Causes and Risk Factors of Allergies

Allergic reaction to bee sting
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Allergies can be triggered in many ways, and sometimes the cause can be hard to identify. The allergic reaction is provoked by an allergen, which is a substance that should be harmless but your body over-reacts to and produces antibodies to combat it. Allergens can be a variety of different substances including pollen, mold, pet dander, food, medications, insect stings, and metals.

Common Causes

Allergies develop when you are exposed to an allergen and your body's immune cells produce antibodies to it. On first exposure, you don't have a reaction, but in further exposures, the antibodies kick into action. The allergen may be inhaled, consumed, or come in contact with the skin.

During an allergic process, the substance responsible for causing the allergy (allergen) binds to antibodies present on white blood cells in a your body, including mast cells and basophils. The cells then release chemicals such as histamine and leukotrienes, resulting in allergic symptoms. Reactions include skin rash, hives, sneezing, runny nose, nausea, diarrhea, or more serious symptoms such as tongue, lip or throat swelling or having an asthma attack. The most serious form of allergic reactions is anaphylaxis, which involves a "whole body" allergic reaction, which can be life-threatening.

The types of symptoms that occur depend on where in the body this reaction takes place. For example, if pollen is inhaled, then nasal allergies may occur. With a food allergen, swallowing the food may result in a whole body reaction, such as hives or anaphylaxis.

Airborne Allergens

As many as one-third of adults, and 40 percent of children, have allergic rhinitis due to airborne allergens. The most common ones are:

  • Weeds
  • Mold
  • Dust mites
  • Grass
  • Pollen
  • Pet dander

Foods

Millions of children and adults in the United States have food allergies. When the culprit food is eaten, most allergic reactions occur within minutes. They can produce skin, nasal, and gastrointestinal, and cardiovascular symptoms, as well as anaphylaxis.

Almost 90 percent of all food allergies are related to these eight foods:

  • Milk (primarily in infants and small children)
  • Egg
  • Peanut
  • Tree nuts
  • Soy
  • Wheat
  • Fish
  • Shellfish

Medications

Hives and swelling suggest an allergic cause of medication reactions. The most common medication allergies are to penicillin and cephalosporin antibiotics. Less common allergies are seen to non-steroidal anti-inflammatory drugs (NSAIDs). Other medications may produce non-allergic reactions.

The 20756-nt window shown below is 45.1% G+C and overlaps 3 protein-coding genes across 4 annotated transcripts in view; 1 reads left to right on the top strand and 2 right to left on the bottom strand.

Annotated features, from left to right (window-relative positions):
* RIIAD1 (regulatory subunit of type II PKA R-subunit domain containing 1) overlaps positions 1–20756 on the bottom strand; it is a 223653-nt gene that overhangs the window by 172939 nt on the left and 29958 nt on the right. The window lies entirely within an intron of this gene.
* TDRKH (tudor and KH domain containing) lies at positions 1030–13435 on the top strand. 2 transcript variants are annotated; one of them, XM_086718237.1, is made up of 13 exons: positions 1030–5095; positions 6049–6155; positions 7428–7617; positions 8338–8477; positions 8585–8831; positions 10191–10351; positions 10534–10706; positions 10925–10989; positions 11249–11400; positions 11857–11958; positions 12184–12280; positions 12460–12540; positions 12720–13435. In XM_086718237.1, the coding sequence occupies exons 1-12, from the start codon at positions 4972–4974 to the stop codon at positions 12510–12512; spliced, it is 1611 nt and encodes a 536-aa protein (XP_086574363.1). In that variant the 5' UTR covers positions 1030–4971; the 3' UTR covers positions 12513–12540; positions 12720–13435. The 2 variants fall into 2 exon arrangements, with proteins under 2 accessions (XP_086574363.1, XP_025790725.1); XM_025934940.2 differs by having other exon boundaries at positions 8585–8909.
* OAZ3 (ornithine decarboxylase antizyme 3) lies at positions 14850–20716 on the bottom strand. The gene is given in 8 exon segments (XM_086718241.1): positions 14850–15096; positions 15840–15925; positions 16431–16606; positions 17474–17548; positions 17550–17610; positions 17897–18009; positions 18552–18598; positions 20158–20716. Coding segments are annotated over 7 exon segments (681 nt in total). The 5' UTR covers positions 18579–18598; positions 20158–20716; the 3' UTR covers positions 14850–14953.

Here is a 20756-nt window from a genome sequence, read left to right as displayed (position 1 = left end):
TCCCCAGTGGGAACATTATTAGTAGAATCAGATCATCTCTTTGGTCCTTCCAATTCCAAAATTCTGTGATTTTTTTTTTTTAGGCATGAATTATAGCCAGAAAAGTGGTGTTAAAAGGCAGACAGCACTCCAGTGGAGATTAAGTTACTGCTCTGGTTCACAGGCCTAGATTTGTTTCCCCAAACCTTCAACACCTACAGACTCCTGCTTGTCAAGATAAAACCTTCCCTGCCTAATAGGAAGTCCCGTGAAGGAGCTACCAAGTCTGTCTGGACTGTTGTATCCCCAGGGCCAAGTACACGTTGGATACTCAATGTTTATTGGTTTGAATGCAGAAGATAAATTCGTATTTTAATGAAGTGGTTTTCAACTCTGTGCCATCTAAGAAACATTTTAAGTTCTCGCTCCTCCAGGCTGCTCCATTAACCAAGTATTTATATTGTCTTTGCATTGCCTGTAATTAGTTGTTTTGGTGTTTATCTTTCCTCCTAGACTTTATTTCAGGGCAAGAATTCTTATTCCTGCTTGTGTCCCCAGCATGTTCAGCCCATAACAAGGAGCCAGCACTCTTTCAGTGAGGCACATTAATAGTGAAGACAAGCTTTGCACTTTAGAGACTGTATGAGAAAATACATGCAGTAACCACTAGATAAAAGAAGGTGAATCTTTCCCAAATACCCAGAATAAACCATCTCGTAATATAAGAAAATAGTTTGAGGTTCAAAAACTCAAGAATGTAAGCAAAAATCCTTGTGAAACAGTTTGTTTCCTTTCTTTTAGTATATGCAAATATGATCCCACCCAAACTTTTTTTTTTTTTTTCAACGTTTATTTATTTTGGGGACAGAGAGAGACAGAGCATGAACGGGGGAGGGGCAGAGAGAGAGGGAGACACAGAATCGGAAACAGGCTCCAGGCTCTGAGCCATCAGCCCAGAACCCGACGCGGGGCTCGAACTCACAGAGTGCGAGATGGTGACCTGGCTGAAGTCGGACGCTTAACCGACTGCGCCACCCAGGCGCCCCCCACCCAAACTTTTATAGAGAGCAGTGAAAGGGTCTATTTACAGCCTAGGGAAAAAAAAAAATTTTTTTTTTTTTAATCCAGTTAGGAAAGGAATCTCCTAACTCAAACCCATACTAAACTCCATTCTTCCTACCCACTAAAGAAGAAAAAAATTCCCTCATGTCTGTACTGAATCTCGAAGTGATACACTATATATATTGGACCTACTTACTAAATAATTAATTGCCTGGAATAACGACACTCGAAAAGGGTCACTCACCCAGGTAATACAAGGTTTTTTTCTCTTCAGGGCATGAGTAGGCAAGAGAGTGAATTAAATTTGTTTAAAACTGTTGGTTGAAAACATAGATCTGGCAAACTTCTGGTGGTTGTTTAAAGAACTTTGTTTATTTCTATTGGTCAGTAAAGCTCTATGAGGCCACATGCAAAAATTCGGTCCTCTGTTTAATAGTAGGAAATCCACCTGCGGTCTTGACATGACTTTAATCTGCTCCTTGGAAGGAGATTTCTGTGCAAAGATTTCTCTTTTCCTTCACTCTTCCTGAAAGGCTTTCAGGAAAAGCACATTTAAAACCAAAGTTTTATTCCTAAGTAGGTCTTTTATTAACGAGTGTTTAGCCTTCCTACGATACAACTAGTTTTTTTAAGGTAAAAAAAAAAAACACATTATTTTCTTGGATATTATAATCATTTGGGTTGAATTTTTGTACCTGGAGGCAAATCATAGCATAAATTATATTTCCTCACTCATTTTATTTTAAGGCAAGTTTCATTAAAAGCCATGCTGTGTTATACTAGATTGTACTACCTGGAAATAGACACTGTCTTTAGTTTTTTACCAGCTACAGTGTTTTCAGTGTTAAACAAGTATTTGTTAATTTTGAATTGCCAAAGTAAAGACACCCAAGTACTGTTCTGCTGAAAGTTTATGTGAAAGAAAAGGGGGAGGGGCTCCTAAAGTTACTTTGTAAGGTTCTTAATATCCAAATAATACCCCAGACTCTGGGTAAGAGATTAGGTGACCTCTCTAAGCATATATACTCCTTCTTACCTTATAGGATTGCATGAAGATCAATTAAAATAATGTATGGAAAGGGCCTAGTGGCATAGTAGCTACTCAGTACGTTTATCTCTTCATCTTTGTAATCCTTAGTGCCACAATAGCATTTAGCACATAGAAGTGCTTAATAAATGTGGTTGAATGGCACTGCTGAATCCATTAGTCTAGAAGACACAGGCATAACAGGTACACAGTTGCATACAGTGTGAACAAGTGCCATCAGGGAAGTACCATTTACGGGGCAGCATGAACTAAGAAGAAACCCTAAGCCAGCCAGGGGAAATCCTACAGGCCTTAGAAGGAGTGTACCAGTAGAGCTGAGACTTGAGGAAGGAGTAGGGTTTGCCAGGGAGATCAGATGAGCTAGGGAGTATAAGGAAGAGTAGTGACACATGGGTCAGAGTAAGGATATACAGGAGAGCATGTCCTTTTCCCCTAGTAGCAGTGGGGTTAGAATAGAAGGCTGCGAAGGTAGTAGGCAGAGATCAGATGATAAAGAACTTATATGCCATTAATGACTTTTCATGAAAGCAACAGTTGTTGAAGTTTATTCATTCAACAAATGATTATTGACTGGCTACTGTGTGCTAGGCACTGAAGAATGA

Insect Stings and Bites

Sometimes people can experience more severe allergic reactions to insect stings and bites. The most common allergic reactions are seen to:

Contact Allergens

There are many irritating chemicals that can cause a skin reaction, but some set off a true allergic reaction when you come in contact with them. The most common ones are:

  • Poison ivy, oak, and sumac
  • Nickel
  • Makeup and personal care products
  • Latex
  • Fragrances
  • Antibacterial ointments
  • Formaldehyde
  • Hair dye
  • Leather tanning chemicals

Genetics

Allergies tend to run in families. You are more at risk if your family history includes people with allergies. This is called being atopic. Your body is more likely than most to see a new allergen as a threat and produce IgE antibodies, which are the ones involved in the allergic response.

Research is actively underway to identify which genes are responsible for making people more susceptible to allergic diseases. But your genes alone might not determine whether you get allergies, as the environment and when you are exposed to allergens may play a big role.

If you are having allergy symptoms, it can be helpful if you can give a good family history to your doctor. Include details of family members who had asthma, hay fever, seasonal allergies, hives, eczema, or severe reactions to insect bites or bee stings.

Lifestyle Risk Factors

There are theories that early exposure in infancy to allergens (such as having a dog in the house) and respiratory infections can help prevent developing allergies. On the other hand, the thinking is that it is good to reduce exposure to dust mites by using allergen-impermeable covers on children's bedding and taking other measures to keep their bedrooms free of dust.

Mothers who smoke during pregnancy are more likely to increase the child's risk of allergies. Secondhand smoke also raises the allergy risk for children and infants.

Breastfeeding is recommended for infants for numerous reasons, including reducing the risks of allergies and preventing cow's milk allergies. The mother does not need to avoid any particular foods while breastfeeding.

If you have allergies, avoiding the allergens that trigger them is the key step to preventing allergic reactions. This may mean avoiding outdoor exposure during high pollen seasons, checking carefully for ingredients that can trigger food allergies, and not wearing jewelry that can set off nickel allergies.

A Word From Verywell

The list of what can trigger an allergy is very long. If you are prone to allergies or have a family history of susceptibility, discuss any allergy symptoms you have with your doctor. If you have children or plan to have children, talk to your doctor about the current thinking on allergen exposure and what to look for if you think your child has allergies. Early treatment, especially for children, may reduce the impact allergies will have on their lives.

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